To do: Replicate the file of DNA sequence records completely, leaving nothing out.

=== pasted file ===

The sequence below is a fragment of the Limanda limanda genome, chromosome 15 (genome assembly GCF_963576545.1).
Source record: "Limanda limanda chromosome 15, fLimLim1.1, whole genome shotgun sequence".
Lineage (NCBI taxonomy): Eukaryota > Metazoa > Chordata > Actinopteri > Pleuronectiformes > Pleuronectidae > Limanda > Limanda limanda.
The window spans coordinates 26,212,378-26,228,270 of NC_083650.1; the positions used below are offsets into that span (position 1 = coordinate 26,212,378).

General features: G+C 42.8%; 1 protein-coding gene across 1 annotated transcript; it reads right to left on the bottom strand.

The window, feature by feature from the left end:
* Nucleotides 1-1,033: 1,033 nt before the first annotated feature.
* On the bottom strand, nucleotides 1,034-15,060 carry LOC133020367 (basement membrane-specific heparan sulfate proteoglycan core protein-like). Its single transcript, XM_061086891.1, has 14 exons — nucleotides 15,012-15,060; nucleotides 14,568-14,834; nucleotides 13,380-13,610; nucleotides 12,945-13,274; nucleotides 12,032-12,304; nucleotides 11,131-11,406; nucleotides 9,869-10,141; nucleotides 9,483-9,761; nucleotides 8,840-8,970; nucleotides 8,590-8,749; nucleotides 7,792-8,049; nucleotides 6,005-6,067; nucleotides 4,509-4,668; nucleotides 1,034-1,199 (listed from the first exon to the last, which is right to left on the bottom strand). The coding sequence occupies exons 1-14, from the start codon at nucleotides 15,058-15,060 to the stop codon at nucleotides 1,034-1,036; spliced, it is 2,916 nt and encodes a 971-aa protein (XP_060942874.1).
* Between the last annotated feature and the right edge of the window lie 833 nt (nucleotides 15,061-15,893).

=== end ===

The sequence below is a fragment of the Limanda limanda genome, chromosome 15 (genome assembly GCF_963576545.1).
Source record: "Limanda limanda chromosome 15, fLimLim1.1, whole genome shotgun sequence".
Lineage (NCBI taxonomy): Eukaryota > Metazoa > Chordata > Actinopteri > Pleuronectiformes > Pleuronectidae > Limanda > Limanda limanda.
The window spans coordinates 26,212,378-26,228,270 of NC_083650.1; the positions used below are offsets into that span (position 1 = coordinate 26,212,378).

General features: G+C 42.8%; 1 protein-coding gene across 1 annotated transcript; it reads right to left on the bottom strand.

The window, feature by feature from the left end:
* Nucleotides 1-1,033: 1,033 nt before the first annotated feature.
* On the bottom strand, nucleotides 1,034-15,060 carry LOC133020367 (basement membrane-specific heparan sulfate proteoglycan core protein-like). Its single transcript, XM_061086891.1, has 14 exons — nucleotides 15,012-15,060; nucleotides 14,568-14,834; nucleotides 13,380-13,610; nucleotides 12,945-13,274; nucleotides 12,032-12,304; nucleotides 11,131-11,406; nucleotides 9,869-10,141; nucleotides 9,483-9,761; nucleotides 8,840-8,970; nucleotides 8,590-8,749; nucleotides 7,792-8,049; nucleotides 6,005-6,067; nucleotides 4,509-4,668; nucleotides 1,034-1,199 (listed from the first exon to the last, which is right to left on the bottom strand). The coding sequence occupies exons 1-14, from the start codon at nucleotides 15,058-15,060 to the stop codon at nucleotides 1,034-1,036; spliced, it is 2,916 nt and encodes a 971-aa protein (XP_060942874.1).
* Between the last annotated feature and the right edge of the window lie 833 nt (nucleotides 15,061-15,893).